Viant moved into the UK in April 1999 because it was an “emerging” market.
London, in particular, has the financial services, entertainment, fashion and publishing industries all in one place, making it rich with opportunities. London is also a great central location to develop relationships in other countries. As an English-speaking country, many of the language problems associated with growing organically in a new country would, in theory, be eliminated as well.
What we learned from the opening of the London office definitely drove how we approached our second office in Munich. But we learned as we went. Much as I think that there are things which you can prepare for, each company has to find its own way of creating a place for itself in the cultural, professional and business landscape of a new location.
Having an office in a European business hub also meant that we could easily hire people who would become the DNA for future offices in different countries. It was, in fact, the cultural expertise of the Germans we hired that enabled Viant to grow organically in Germany as well.
Most companies avoid this problem by acquiring new companies, but our internal culture was essential to our work and so it was important to preserve that. Integrating with an organisation with its own culture and politics is hard. It also prevents you from having control over the quality of people hired.
In advance of arrival in the country, the biggest preparation for us was to get the legal issues resolved. We had to apply for the initial work permits that were needed so we could transfer our DNA landing team.
We hired a law firm and an accounting firm to handle all of the legal and financial/ accounting aspects of setting up the office. This was especially necessary as none of the landing team had run an office in the UK.
There was also the creation of the legal entity that would employ them. After that, we had to find temporary office space and put in the basic infrastructure. As Viant is a Web-based company, having Web, e-mail and file servers up and running as soon as possible was important too.
We “landed” in the UK, as we call it, with a representative sample of a mature office, focusing on a senior project delivery team which could sell work, and a general manager. In retrospect, we perhaps should have landed with a more operational team which had experience in managing the daily activities of an office, setting up infrastructure, sales and marketing and then brought the project team over when we had set up camp and identified some strong sales leads.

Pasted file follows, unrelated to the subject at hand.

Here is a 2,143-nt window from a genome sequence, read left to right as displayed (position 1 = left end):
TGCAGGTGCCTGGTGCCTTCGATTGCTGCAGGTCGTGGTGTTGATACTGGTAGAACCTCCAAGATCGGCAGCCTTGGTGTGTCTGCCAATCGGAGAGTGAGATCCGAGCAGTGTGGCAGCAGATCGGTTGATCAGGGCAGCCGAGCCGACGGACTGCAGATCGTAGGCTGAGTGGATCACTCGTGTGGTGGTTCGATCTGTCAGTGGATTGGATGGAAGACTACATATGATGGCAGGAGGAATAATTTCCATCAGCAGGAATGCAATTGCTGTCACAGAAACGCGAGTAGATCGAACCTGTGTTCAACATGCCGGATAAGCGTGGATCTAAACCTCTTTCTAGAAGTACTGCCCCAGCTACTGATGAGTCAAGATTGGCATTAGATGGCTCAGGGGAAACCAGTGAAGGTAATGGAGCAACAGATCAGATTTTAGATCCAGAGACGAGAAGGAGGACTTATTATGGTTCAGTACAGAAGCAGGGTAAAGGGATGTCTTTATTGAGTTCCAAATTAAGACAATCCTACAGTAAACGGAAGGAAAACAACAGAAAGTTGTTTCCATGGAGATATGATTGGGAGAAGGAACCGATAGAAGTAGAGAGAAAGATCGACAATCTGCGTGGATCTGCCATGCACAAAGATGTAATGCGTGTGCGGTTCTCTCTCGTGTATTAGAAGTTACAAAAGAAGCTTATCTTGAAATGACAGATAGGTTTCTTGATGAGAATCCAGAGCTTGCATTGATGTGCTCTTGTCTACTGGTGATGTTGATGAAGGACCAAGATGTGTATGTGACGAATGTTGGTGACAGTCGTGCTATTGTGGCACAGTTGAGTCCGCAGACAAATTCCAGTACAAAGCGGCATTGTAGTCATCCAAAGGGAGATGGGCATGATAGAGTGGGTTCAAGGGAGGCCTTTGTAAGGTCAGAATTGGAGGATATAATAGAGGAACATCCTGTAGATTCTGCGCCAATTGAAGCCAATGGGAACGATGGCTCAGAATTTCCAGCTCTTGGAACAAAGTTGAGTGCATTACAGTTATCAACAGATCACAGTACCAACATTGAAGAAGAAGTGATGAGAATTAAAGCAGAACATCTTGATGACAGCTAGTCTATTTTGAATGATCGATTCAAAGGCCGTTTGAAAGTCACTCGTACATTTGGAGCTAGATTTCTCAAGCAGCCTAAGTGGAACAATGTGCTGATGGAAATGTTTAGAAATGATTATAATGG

Ultimately, because we grew organically, everyone else was a local hire. This meant we had to bring people over from the US to support the training and mentoring of the new teams in situ. But within about six months we had a fully operational office.
London is a mixed bag for getting people over (in terms of its appeal as a place that Americans would like to work). There were people who wanted to work on a project for a short while, but it was hard to recruit people that were prepared to commit to moving to London for the long term. This was less of a problem for us, since we hired locally and only relied on the overseas staff to fill in the gaps in our capabilities.
In terms of red tape, the UK is no better or worse than the US. There is red tape of different sorts in every country though, if you had asked me this a year ago I might have been less generous.
But we did have to develop new approaches to business and sales in the UK. The common language is deceptive. The
sales approach in the US is bold and aggressive, but that approach didn’t fly well over here.
We did have the advantage though that clients wanted to hire American consultancies in the Internet space because, at the time, they believed that Americans had more experience with Internet technologies.
All in all, I have developed a new appreciation for sun and sea holidays since my time in the UK. But, overall, I am adaptable and London is, in comparison to New York City, a small town, so I have not had such a hard time with it. I do wish the good food was more affordable, though.
Since being here, I have tried to maintain my New York City/ neutral American accent. I have, however, started to substitute an “S” for a “Z” in many words, added the odd “U” to words like “colour” and even swapped a “ter” for “tre”, as in “theatre”. But I still staunchly hold out against misspelling or pronouncing the thirteenth element (aluminum).
Ian Worley is the American-born former creative head at US e-business consultancy Viant. He plans to remain in the UK
The lessons of setting up an overseas office
– Consider how you will overcome any language barrier, even if you move to an English-speaking country
– If you are planning to grow organically rather than by acquisition, it is best to put a landing team on the ground and then hire locally
– Hiring a workforce of mixed nationalities can lead to opportunities in neighbouring countries
– Consider who to hire to assist in the creation of the new legal entity
– Ensure that the landing team has the capacity to be fully operational as soon as possible
– Be patient with red tape – it will crop up wherever you set up shop